After a Pandemic Pause, Detroit Restarts Water Shut-offs – Part of a Nationwide Trend as Costs Rise

During the height of the COVID-19 pandemic, Detroit residents got a break from water shut-offs.

In March 2020, just after the coronavirus made hand-washing a matter of public health, the City of Detroit announced a plan that kept water services on for residents for US$25 a month, with the first payment covered by the state.

The Toll of Climate Disasters Is Rising. But a U.S. Report Has Good News, Too.

The food we eat and the roads we drive on. Our health and safety. Our cultural heritage, natural environments and economic flourishing. Nearly every cherished aspect of American life is under growing threat from climate change and it is effectively too late to prevent many of the harms from worsening over the next decade, a major report from the federal government has concluded.

The Colorado River is Significantly Declining Due to Climate Change

The Colorado River is an artery that pumps millions of gallons of water to tens of millions of people in the Southwestern United States. And as much as the river divides and segments the land it runs through, it also connects.

Can Sacramento Valley Reservoirs Adapt to Flooding With a Warmer Climate?

Much has been written on potential effects and adaptations for California’s water supply from climate warming, particularly from changes in snowpack accumulation and melting, sea level rise, and possible overall drying or wetting trends. But what about floods?

Dramatic Weather Swings Are Headed to California. Here’s What to Expect in June

The curling of the jet stream — an atmospheric stream of fast-moving air with speeds over 100 mph that travels thousands of miles — over the Pacific Ocean has triggered recent shifts in California’s spring weather patterns. Californians have seen leaps from snowmelt-inducing heat waves in the Sierra Nevada to marine layer clouds that stretch from the Bay Area to Sacramento.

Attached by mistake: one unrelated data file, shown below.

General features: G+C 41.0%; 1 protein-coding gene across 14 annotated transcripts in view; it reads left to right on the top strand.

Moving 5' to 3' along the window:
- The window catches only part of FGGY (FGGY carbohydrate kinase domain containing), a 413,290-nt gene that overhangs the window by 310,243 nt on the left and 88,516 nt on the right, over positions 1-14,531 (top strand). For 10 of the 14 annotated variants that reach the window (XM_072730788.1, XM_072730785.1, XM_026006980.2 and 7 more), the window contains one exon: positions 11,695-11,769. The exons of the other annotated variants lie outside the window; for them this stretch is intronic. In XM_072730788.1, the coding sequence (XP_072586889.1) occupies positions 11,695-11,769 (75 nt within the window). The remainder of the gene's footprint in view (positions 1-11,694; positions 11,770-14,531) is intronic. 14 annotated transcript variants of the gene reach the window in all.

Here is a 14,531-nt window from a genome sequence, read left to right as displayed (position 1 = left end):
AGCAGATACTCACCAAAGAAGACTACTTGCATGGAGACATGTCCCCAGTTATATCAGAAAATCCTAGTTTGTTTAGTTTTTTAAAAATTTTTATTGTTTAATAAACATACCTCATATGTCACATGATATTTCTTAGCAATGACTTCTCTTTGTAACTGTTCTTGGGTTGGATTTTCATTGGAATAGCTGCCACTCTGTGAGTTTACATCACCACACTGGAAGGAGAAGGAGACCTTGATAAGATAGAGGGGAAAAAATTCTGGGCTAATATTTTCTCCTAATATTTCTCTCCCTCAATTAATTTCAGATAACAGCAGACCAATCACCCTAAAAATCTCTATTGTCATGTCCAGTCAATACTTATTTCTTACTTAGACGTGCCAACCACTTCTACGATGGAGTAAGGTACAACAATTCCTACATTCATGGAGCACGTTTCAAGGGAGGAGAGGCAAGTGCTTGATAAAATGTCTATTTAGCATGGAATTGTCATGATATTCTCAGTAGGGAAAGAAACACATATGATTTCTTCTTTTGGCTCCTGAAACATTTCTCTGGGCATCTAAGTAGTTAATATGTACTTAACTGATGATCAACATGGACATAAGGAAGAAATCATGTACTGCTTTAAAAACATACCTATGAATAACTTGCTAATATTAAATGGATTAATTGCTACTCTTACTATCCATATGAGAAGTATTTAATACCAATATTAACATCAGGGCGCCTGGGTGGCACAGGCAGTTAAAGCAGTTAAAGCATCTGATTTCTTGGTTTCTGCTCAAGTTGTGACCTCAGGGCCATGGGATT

Opinion: To Fight Climate Change, We Must Redesign San Diego Communities

As the world struggles for consensus on climate action and national policy focuses on reducing greenhouse gas emissions, the impacts of climate change occur all around us. Drought, intense heat, wildfires, hurricanes, tornadoes and rising seas, all on a scale not previously seen and often happening concurrently, bear witness to this.

Opinion: The Southwest Must Fight for its Water and its Future

For over 30 years, I’ve been a climate scientist who has focused intensely on the causes and consequences of drought and climate change. I’ve done my research all over the planet, but my No. 1 focus has been on interactions of drought and climate change in the Southwest United States and on how drought and climate change are impacting the Colorado River. Seven states in the U.S. and Mexico depend on the Colorado River for water, yet I worry most about one state: Arizona.

It Isn’t Your Imagination. This Summer in California Is the Hottest Ever Recorded

Drought. Wildfires. And, for the country as a whole, temperatures worse than the Dust Bowl.

In a further bit of evidence of the reality of climate change, California has just experienced its hottest summer on record, according to data released this week by the federal government.

The National Oceanic and Atmospheric Administration said the average temperature in California reached 77.3 degrees from June to August. That topped the previous record of 76.5 degrees in summer 2017.

Long-Term Drought Persists, But Wet Monsoon Improved Arizona’s Conditions

Arizona’s wet monsoon season improved the state’s drought conditions, but the West’s water woes are far from over.

At the start of this year, nearly three-quarters of Arizona was in an exceptional drought, the U.S. Drought Monitor’s most severe category. Now, less than 1% of the state is at that level.

Wildfires, Drought and Blackouts: California’s Climate Change Nightmare Is Already Here

After last year’s historic wildfire season, two nights of blackouts and a dry winter that raised alarm bells about another drought, California knew a difficult summer lay head.